No More Loan Subsidies for Singaporean Home Buyers: What are the Effects?
Hi there, home loan delivery. Here’s your mortgage package, with an extra serving of unnecessary difficulty. What’s that? You didn’t order extras? Well tough; eat it or stay homeless dude. A new MAS ruling is removing home loan subsidies, and now, you’ll need more cash-on-hand to buy property. The banks are already adapting to it; so if you’re looking to get a loan or refinance, you’d better get with the program:
What Is The New Ruling?
The new ruling stops banks from giving out certain freebies. Chief amongst these are legal subsidies, valuation fees, and fire insurance.
Previously, most banks would typically subsidise 0.4% of the legal fees, to a maximum of $2,500 for private properties ($1,500 for HDB flats). You would only have to pay this back if you refinanced within a three year clawback period. First year fire insurance was usually free. Likewise, the valuation fee of about $500 was usually paid for by the bank.
The new ruling influences your home loan in three ways:
- You need additional cash in hand
- Refinancing is more difficult
- Removes clawback concerns
1. You Need Additional Cash in Hand
With the lack of subsidies, here are the things you need to pay for:
- Legal Fees – Around $1,800 for HDB, or $2,500 – $3,000 for Private Property
- Valuation – Around $500
- Fire Insurance – Around $100 – $300 per year
The total costs for HDB units is about $2,400. For private property, the cost is about $3,500. Again, you will need this amount in cash, so be ready when you get a loan.
Note: You can actually use your CPF funds to cover legal costs but we would advise against taking out good money that is otherwise earning you good interest…unless you absolutely have to.
Some banks have special schemes, which work the fees into the loan amount; this could save you having to pay the fees. These schemes usually subtract the total value of the bank’s “freebies” from the purchase price, to derive a “nett purchase price”.
The 80% (or 60%) loan-to-value is taken from this nett purchase price.
Simply put, you end up borrowing a little less from the bank, and paying a little more as part of the down payment. If you’re interested, compare the loan packages and speak to mortgage brokers. Loan comparison sites like MoneySmart can find these banks for you.
2. Refinancing is More Difficult
Previously, refinancing was straightforward. When you spotted a bank with a cheaper package, you jumped ship. At most, you’d incur some processing fees.
But with subsidies removed, the cost for switching banks is steeper. Refinancing private property, for example, can cost around $3,500 in fees (see point 1).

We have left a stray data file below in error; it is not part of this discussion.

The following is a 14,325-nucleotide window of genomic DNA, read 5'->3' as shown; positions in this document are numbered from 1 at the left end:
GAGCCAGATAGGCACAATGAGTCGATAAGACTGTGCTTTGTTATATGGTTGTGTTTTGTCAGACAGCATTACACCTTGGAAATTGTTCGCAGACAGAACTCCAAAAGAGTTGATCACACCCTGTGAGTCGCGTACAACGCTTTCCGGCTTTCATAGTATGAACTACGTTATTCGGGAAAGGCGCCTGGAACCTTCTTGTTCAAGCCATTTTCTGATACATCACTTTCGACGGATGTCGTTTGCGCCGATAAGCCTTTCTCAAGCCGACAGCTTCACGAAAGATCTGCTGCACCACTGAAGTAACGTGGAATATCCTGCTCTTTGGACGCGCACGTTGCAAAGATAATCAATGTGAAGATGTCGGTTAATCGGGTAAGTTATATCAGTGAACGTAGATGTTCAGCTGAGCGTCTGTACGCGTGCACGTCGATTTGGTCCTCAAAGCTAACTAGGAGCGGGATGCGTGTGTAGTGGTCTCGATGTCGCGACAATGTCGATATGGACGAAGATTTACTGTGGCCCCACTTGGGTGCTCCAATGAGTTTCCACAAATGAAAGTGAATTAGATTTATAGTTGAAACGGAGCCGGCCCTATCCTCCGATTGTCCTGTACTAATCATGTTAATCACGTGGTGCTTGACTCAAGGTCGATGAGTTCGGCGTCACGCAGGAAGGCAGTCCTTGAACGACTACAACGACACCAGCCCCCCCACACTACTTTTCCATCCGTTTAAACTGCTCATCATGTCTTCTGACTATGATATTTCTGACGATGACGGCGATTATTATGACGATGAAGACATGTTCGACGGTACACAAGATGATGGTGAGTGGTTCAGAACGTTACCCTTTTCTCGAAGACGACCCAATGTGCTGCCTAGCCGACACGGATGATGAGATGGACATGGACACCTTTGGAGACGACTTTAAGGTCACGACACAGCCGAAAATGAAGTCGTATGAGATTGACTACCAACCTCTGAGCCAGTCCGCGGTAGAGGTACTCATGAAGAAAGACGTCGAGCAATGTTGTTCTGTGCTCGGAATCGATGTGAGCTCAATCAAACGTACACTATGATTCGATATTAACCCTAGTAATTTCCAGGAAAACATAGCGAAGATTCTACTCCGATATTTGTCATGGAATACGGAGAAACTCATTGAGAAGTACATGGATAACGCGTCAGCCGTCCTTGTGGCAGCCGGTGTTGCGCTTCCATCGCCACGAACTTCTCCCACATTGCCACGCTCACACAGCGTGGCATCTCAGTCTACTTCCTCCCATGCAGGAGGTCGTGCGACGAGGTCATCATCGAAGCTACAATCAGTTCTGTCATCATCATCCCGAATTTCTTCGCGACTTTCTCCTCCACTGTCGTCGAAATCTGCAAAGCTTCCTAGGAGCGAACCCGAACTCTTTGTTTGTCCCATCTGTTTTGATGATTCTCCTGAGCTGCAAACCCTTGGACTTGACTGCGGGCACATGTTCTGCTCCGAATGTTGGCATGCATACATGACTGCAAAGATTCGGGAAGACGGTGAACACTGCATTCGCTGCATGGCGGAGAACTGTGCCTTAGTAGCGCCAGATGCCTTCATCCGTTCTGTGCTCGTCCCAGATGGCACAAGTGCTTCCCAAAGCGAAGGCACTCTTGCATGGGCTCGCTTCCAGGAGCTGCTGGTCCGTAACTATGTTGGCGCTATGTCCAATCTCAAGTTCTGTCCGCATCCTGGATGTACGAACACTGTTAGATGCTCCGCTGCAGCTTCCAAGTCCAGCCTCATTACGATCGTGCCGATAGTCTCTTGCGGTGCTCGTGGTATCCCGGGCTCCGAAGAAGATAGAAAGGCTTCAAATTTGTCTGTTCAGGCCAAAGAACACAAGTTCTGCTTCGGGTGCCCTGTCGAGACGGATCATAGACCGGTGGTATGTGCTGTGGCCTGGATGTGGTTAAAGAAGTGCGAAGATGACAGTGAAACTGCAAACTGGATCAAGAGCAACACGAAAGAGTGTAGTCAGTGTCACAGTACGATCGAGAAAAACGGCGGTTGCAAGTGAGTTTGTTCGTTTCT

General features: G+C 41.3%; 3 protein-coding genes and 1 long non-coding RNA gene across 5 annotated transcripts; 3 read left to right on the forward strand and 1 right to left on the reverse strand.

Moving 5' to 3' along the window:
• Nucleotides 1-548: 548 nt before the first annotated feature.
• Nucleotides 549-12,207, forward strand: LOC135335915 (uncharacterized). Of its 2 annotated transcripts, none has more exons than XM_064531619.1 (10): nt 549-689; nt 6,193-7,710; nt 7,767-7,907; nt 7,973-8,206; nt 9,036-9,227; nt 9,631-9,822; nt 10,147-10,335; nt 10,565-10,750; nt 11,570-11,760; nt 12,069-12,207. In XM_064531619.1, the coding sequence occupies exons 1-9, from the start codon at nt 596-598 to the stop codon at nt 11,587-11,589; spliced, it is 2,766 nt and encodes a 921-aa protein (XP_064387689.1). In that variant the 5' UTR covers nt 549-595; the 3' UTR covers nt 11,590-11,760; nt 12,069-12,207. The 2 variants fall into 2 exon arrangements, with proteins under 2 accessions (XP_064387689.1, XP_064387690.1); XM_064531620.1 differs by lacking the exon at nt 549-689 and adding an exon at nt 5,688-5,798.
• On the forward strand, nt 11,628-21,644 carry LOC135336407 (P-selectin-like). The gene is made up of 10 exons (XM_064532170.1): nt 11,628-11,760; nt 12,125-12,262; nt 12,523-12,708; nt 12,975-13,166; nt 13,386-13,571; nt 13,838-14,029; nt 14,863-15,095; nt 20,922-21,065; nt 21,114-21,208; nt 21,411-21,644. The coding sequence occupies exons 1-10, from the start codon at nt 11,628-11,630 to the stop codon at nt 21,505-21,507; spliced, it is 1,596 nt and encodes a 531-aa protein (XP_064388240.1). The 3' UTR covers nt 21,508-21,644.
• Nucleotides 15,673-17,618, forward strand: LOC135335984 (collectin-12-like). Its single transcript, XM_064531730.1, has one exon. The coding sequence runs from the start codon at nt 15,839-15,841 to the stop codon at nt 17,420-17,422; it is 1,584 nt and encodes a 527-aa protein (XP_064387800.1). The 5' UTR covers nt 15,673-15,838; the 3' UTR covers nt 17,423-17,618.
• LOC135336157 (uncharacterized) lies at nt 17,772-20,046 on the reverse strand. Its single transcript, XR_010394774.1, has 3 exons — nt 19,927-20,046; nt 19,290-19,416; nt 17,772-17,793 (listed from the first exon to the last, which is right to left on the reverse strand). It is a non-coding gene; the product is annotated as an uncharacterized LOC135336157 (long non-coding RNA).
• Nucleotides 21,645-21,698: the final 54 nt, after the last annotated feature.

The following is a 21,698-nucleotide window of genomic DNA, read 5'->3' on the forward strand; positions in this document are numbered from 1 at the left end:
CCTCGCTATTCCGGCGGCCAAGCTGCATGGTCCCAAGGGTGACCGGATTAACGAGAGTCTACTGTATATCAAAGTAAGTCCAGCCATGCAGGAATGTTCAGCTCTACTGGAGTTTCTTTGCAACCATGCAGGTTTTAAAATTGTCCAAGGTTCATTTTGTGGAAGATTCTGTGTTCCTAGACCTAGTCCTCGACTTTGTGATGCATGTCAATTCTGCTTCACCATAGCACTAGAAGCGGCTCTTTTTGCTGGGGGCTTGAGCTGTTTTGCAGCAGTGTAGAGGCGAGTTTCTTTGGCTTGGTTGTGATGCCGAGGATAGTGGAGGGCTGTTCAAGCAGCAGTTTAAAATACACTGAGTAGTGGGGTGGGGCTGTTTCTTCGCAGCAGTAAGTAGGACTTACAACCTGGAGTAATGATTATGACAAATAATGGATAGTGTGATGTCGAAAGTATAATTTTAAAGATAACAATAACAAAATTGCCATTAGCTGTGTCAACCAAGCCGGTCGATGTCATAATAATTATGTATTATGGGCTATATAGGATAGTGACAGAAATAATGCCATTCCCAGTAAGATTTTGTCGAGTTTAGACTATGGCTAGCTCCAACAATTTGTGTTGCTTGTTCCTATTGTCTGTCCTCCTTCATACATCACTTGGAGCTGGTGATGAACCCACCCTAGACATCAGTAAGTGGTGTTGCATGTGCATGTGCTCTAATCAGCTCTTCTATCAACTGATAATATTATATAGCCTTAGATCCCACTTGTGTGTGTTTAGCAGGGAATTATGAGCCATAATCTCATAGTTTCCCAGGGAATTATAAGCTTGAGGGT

The situation is worse with clawback. In the past, some borrowers were happy to refinance despite clawback penalties. Even if they had to repay subsidies (again, let’s say $3,500), they’d recover the cost in a few months.
But now, someone breaking the clawback needs to pay the twice that amount. If I go from Bank A to Bank B, for example, I need to repay $3,500 for Bank A’s subsidies. After that, I’ll be forking out another $3,500, because Bank B isn’t subsidising the new legal fees or valuation.
In total, that’s $7,000 to refinance if you break the clawback.
Repricing Instead of Refinancing
The new ruling may cause borrowers to reprice rather than refinance. This when a customer switches to another loan package, but the new loan package is from the same bank. This is especially true when clawback is a factor.
Currently with Bank A and switching to:
Cost to Refinance
(Within Clawback Period)
(Reprice within same bank)
Bank B (previously)
$3,500+ (Paid to Bank A)
Bank B (with the new MAS rule)
$7,000+ (Paid to Bank A and B)
Is an interest rate decrease of 0.4% worth $7,000?
It depends on how much 0.4% comes to. The refinancing might cover the cost of the fees in 6 months, 8 months, etc. But some borrowers may prefer to reprice and stay with Bank A, as a sort of compromise. We’ll see more of this as the new ruling kicks in.
3. Removes Clawback Concerns…Kind Of
In a few years, home loans won’t have clawback concerns. When there are no subsidies, there’s nothing for the bank to reclaim. That simplifies matters for the next batch of borrowers.
But this isn’t an advantage. Think about it: If you don’t break the clawback, you won’t incur any of these fees in the first place. The new ruling just makes you spend an extra $2,400 – $3,500, with zero benefit.
What is the Point of This Ruling?
Beats me. Follow us on Facebook, and when the full explanation is out, we’ll update you. In the meantime, here’s some speculation:
There has been news of banks giving lavish gifts to borrowers. Not key-chains and pizza discounts, but round-trip plane tickets and $500 shopping vouchers.
This is the sort of thing that makes MAS nervous, because it could allow banks to obscure the “true value” of a loan.
These expensive “gifts” might already be priced into the loan package. The borrower is given the impression that they are free, but is in fact paying for them. It’s devious. Now, relate this to legal fee subsidies and free valuations: Most banks present these as freebies, even if they’re already be priced into the loan.
If MAS is taking steps to ensure borrowers know the true value of loans, subsidies might be swept away with the other freebies. Because you will know the truth damn it (even if it costs you $3500).
Will the new ruling affect your decision to refinance? Comment and let us know!